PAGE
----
Thursday's violence was only the latest in a rash of recent killings.

On Jan. 10, gunmen shot and killed two federal agents and a civilian in the central state of Michoacan.

Two days earlier, two other federal agents were killed and three were injured during a shootout in Reynosa, across the border from McAllen, Texas.

A day before the Reynosa shootout, three suspected criminals were killed and 10 federal agents and soldiers wounded in a shootout in the town of Rio Bravo, across the border from Donna, Texas. Ten people, including three U.S. residents, suspected of having ties to the powerful Gulf cartel were arrested the next day.
"Texas' Rio Grande Valley worries Mexico's drug battles may harm tourism: Border cities worry recent gun battles may harm industry" Dallas News, January 14, 2008:
Deadly gun battles in two Mexican border cities last week left their sister communities in the Rio Grande Valley hoping that the brutal cross-border violence plaguing Nuevo Laredo for years has not spread downstream permanently.

Five people died in fierce firefights between suspected Gulf Cartel gunmen and Mexican troops and federal agents in Rio Bravo and Reynosa.

Those cities sit just across the Rio Grande from lucrative havens for so-called Winter Texans, setting the multibillion dollar drug trade on a collision course with a growing tourism industry.
The Spanish language television is covering these events nationally, but they seem to be getting little attention in the print media of this nation's capital.

Brazil in Scientific American

The current issue of Scientific American (February 2008) has several articles that deal with Brazil. "Building a Future on Science" by Christine Soares includes this statement:
The heart of Nicolelis’s vision is a string of “science cities” built across Brazil’s poorest regions, each centered on a world-class research institute specializing in a different area of science or technology. A web of education and social programs would intimately involve surrounding communities with each institution while improving local infrastructure and quality of life. And the presence of these knowledge-based oases would spark a Silicon Valley–style clustering of commercial scientific enterprise around them, jump-starting regional development.
The article also deals with other emerging national science sysgtems:
In 2006 China declared its plan to construct 30 new science cities and to raise its annual research
spending to more than $100 billion by 2020. At that point, the government expects 60 percent of the country’s economic growth to be based on science and technology. India, where a small number of elite universities have become hubs for technology clusters, as in Bangalore, is also betting on a continued tech boom. Although their approaches differ, what many of these nations
have in common is an overt goal of luring a diaspora of scientists trained in the West to bring their expertise back home.

Friday, January 18, 2008

An American Curse

May you live in Texas,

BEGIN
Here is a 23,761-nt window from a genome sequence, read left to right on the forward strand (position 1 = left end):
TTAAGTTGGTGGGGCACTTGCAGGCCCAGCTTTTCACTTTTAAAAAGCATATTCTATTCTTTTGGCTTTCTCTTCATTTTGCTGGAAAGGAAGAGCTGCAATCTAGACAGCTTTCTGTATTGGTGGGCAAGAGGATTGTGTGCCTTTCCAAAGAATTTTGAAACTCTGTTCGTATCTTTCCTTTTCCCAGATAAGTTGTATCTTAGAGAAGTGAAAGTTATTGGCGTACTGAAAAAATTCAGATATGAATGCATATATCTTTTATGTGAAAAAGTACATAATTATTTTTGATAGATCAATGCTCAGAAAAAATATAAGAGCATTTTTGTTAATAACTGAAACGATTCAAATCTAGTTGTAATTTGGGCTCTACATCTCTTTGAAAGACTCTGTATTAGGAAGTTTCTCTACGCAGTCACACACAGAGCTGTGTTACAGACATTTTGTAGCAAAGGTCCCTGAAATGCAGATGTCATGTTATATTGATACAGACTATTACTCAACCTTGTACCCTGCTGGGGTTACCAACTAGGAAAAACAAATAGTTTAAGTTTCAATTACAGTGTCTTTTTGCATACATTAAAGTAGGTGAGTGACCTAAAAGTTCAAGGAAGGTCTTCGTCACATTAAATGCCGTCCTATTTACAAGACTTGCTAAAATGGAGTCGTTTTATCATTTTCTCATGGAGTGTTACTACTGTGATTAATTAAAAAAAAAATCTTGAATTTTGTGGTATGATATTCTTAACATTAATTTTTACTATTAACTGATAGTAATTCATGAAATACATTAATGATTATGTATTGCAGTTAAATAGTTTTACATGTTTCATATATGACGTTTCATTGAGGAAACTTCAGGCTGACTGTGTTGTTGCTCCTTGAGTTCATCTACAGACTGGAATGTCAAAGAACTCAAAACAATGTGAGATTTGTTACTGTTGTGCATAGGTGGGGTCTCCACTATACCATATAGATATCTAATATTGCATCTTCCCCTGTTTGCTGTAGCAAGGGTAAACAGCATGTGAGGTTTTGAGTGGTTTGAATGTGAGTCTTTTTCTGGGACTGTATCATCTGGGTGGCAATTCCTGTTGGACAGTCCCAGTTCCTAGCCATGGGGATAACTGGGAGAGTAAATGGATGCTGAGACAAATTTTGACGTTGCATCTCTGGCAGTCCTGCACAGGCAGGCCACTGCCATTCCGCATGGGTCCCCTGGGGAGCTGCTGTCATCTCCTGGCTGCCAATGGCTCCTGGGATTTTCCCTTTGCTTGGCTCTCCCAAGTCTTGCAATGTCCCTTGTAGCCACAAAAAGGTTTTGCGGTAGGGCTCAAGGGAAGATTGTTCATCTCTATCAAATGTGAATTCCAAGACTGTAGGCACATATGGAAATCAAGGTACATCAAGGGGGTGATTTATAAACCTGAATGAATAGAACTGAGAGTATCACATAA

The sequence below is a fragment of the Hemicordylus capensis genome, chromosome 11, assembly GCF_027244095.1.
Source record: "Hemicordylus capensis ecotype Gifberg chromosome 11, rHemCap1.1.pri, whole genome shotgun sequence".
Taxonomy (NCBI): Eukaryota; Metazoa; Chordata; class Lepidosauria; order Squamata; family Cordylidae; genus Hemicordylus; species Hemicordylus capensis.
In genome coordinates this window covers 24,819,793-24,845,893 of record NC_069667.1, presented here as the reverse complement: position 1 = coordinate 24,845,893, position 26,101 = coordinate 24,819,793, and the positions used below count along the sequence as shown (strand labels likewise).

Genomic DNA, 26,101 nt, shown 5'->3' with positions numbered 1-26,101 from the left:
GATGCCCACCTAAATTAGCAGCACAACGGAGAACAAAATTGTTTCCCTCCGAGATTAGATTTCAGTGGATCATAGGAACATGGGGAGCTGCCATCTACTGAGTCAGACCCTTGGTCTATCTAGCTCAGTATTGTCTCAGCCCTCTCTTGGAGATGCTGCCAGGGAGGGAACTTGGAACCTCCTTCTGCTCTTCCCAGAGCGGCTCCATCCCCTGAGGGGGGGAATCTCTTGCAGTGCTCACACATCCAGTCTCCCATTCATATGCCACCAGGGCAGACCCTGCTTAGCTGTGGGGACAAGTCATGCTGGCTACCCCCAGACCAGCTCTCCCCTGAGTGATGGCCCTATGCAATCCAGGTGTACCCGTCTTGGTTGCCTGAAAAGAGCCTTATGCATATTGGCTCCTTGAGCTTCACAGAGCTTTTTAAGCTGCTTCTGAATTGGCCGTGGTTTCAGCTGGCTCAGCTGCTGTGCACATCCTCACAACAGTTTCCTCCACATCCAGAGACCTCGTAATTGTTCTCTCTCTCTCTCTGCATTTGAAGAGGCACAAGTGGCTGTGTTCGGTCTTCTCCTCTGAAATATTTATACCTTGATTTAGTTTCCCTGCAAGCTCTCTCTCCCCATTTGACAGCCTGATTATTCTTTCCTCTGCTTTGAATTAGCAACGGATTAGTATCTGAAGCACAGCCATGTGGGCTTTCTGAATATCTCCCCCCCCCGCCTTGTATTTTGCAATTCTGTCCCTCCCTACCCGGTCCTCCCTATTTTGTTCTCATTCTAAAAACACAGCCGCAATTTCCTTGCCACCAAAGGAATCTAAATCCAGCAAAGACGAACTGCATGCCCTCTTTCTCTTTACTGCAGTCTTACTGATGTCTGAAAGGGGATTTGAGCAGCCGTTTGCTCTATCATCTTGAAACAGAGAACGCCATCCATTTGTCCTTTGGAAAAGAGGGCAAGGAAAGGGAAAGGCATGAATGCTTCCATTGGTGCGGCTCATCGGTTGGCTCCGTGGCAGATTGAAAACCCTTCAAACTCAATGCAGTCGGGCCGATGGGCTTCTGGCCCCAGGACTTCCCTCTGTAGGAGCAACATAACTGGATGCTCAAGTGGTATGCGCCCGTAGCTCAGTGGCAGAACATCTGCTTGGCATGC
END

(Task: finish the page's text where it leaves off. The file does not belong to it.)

May you trust a politician,
May the IRS audit your taxes,
May you live near a superfund site,
May you believe a used car salesman,
May your spouse become a Scientologist,
May you always travel by car at rush hour,
May your computer be infected with a virusl
May your children go to an inner city school, and
May you depend on Social Security for your retirement.

About the humanities

Stanley Fish has a series of columns in the New York Times that caught my attention:

Fish, a distinguished academic and academic administrator has been a university humanities professor for more than four decades.

Starting with a report on the state university system of New York, he moves to question of why literature, philosophy and history should be supported in universities. He notes that the state university system in New York does not have a campus in the constellation of global superstar univesities, using Berkeley and Michigan as examples of superstars in that constellation. He recognizes that providing annual revenues, investment, and keeping from excessive interference with the operation would, if sustained for decades, attract the people who could raise one of more of the campus to superstardom. Neither he nor I can guess accurately whether the people of New York nor their elected officials will choose to do what is necessary.

Fish suggests that arguments that the humanities have instrumental value and thus should be supported do not have real merit. He ends the second piece writing:
To the question “of what use are the humanities?”, the only honest answer is none whatsoever. And it is an answer that brings honor to its subject. Justification, after all, confers value on an activity from a perspective outside its performance. An activity that cannot be justified is an activity that refuses to regard itself as instrumental to some larger good. The humanities are their own good. There is nothing more to say, and anything that is said – even when it takes the form of Kronman’s inspiring cadences – diminishes the object of its supposed praise.
In a stovepiped academic system, departments in the humanities are staffed by people who participate in their individual paradigms of scholarly study, gaining the professional gratifications that they have been culturally conditioned to value, and that for Fish is enough.